responding months of 1895. Pictures, books
and oolored paper are gradually falling off,
as shown by the tatde presented.
Mr. Warner presents a list of most Im
portant articles, observing that the decrease
in every article is very large. These arti
cles are raw sugar, half-silk goods, cotton
hosiery, woolen goods, woolen clothing,
woolen hosiery, colored porcelain, Roman
cement, worsted goods ar.d wine In casks.
Take the two items of woolen goods and
raw sugar: Of the former there was ex
ported In 1897 4.910.90 C pounds, whereas in
169S the quantity is only 1,776.281 pounds. Of
raw sugar ln 1897 there was exported 663.2H2.
--133 pounds, but In 1898 the quantity had fal
len to J179.595.502 pounds'.
The Klonlsche Zeitung, ns translated by
Consul Petit at Dusscldorf. explains that
the principal reason for the decline of Ger
man exports to the United States must
be sought ln the r.ew tariff of the I'nlted
States. The general inquiry made by the
Prussian chambers of commerce wns un
favorable to war tariff retaliation. All the
Importers are against a tariff war nnd a
large majority of exporting firms are like
wise averse. That Important paper then
proceeds to say that a further increase Of
American custom rates would cause the
breaking t'ff of all business relations, es
pecially the logs of the greater part of tbe
American markets to German products.
This market would at once be taken by
England and Franco.
Careless Methods
NEW YORK, Sept. 80.—A special to the
Tribune from Washington says:
The consular officers of the I'nlted States
continue to warn manufacturers and ship
pers of the penalties they must pay for the
neglect or refusal to cater to foreign tastes
anel demands. In these disfpatches recently
It was shown that Canadian manufactur
ers of furniture have built Up a paying
trade ln England at the expense of the
manufacturers of the I'nlted States simply
because the lattcrwere not willing to con
Will Go on the Official Ballots as the People's Party
SAN FRANCISCO, Sept. 30.—The supreme court this after
noon handed clown a decision reversing the decision of Secretary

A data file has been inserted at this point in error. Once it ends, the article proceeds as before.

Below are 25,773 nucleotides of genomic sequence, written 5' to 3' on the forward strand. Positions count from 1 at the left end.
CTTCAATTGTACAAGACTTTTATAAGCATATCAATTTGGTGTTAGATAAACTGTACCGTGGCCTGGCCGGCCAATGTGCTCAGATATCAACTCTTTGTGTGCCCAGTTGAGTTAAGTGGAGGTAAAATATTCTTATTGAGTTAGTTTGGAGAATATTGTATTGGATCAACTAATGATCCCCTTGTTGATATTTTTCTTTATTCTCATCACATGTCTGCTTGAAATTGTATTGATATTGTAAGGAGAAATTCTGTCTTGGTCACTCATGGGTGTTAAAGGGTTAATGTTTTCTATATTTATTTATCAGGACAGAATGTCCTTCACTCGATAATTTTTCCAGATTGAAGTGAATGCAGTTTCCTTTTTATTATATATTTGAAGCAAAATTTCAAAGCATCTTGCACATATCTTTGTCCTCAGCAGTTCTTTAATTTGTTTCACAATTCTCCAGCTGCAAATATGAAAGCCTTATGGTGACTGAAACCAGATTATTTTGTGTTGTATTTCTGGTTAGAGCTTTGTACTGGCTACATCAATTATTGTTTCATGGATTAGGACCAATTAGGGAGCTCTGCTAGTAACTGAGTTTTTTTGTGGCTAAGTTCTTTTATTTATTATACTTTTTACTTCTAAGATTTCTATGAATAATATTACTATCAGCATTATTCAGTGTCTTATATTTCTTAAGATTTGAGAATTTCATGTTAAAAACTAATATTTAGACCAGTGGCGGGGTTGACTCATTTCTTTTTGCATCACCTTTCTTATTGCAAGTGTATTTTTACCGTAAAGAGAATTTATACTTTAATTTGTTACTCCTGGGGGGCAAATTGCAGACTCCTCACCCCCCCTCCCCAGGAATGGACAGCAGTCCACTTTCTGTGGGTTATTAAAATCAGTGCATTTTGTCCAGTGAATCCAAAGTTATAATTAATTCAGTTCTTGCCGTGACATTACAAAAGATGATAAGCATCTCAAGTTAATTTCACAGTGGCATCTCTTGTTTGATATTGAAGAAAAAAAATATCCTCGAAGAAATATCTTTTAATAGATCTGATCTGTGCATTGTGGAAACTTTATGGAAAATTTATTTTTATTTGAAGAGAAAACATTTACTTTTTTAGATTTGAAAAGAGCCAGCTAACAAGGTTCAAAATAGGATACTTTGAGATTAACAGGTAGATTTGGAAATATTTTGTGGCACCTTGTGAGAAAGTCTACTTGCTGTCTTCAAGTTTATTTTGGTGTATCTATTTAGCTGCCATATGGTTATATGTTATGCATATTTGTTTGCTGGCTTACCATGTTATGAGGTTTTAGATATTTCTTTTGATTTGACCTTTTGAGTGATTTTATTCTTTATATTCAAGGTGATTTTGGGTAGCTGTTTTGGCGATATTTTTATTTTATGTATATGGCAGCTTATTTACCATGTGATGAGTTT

of State Brown, rejecting the ticket nominated by the fusion wing
of the Populist party, and giving a place on the official ballot, un
der the party designation of the "People's party," to the ticket
nominated by the middle-of-the-road Populists, who bolted from
the official convention.
The contentions of the two sides of this controversy were
heard when the matter came up the other day on a writ of man
date addressed to the secretary of state, at theimatanceof the man
agers of the Populist (fusion) state organization, who argued that
the middle-of-the-road meat had taken part in the original conven
tion and then gone off and nominated a ticket contrary to law.
They also set forth that the fusion convention was held in compli
ance with the regular call issued by the proper authorities.
Secretary Brown will now have to recognize the fusionists
as the People's party, and the middle-of-the-road men will have to
get on the ticket by petition, if at all.
—San Francisco Examtnfct*.
form to English tastes and prejudices, but
insisted on trying to educate their foreign
customers to prefer the American styles.
Now comes Consul Halstead of Birming
ham with a warning which may or may not
lie heeded. According to his reports the
American shippers are taxing business
methods us well a* being obstinate ln their
determination to cram their own tastes
and notions in the English markets. Among
other things he Euys, under date of August
"The jewelry and fancy goods manufac